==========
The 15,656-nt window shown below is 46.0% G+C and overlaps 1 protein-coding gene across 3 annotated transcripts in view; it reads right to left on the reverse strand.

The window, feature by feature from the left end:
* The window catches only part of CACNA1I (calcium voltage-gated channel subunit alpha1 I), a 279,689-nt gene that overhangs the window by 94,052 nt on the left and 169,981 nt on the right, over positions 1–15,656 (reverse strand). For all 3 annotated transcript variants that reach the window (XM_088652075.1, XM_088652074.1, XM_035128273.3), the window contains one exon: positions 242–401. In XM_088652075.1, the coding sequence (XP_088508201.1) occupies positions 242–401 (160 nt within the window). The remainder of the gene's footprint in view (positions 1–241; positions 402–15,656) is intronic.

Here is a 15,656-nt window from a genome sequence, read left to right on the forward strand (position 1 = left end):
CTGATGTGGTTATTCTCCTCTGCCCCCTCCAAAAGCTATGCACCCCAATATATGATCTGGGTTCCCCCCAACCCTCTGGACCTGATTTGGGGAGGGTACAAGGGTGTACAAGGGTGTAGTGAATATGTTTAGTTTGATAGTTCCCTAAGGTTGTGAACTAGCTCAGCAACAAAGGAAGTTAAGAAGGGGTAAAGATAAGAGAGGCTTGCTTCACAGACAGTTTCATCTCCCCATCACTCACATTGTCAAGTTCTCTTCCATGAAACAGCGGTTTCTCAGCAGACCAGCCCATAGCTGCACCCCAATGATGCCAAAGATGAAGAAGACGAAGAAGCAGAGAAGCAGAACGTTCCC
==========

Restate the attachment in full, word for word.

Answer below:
The 15,656-nt window shown below is 46.0% G+C and overlaps 1 protein-coding gene across 3 annotated transcripts in view; it reads right to left on the reverse strand.

The window, feature by feature from the left end:
* The window catches only part of CACNA1I (calcium voltage-gated channel subunit alpha1 I), a 279,689-nt gene that overhangs the window by 94,052 nt on the left and 169,981 nt on the right, over positions 1–15,656 (reverse strand). For all 3 annotated transcript variants that reach the window (XM_088652075.1, XM_088652074.1, XM_035128273.3), the window contains one exon: positions 242–401. In XM_088652075.1, the coding sequence (XP_088508201.1) occupies positions 242–401 (160 nt within the window). The remainder of the gene's footprint in view (positions 1–241; positions 402–15,656) is intronic.

Here is a 15,656-nt window from a genome sequence, read left to right on the forward strand (position 1 = left end):
CTGATGTGGTTATTCTCCTCTGCCCCCTCCAAAAGCTATGCACCCCAATATATGATCTGGGTTCCCCCCAACCCTCTGGACCTGATTTGGGGAGGGTACAAGGGTGTACAAGGGTGTAGTGAATATGTTTAGTTTGATAGTTCCCTAAGGTTGTGAACTAGCTCAGCAACAAAGGAAGTTAAGAAGGGGTAAAGATAAGAGAGGCTTGCTTCACAGACAGTTTCATCTCCCCATCACTCACATTGTCAAGTTCTCTTCCATGAAACAGCGGTTTCTCAGCAGACCAGCCCATAGCTGCACCCCAATGATGCCAAAGATGAAGAAGACGAAGAAGCAGAGAAGCAGAACGTTCCC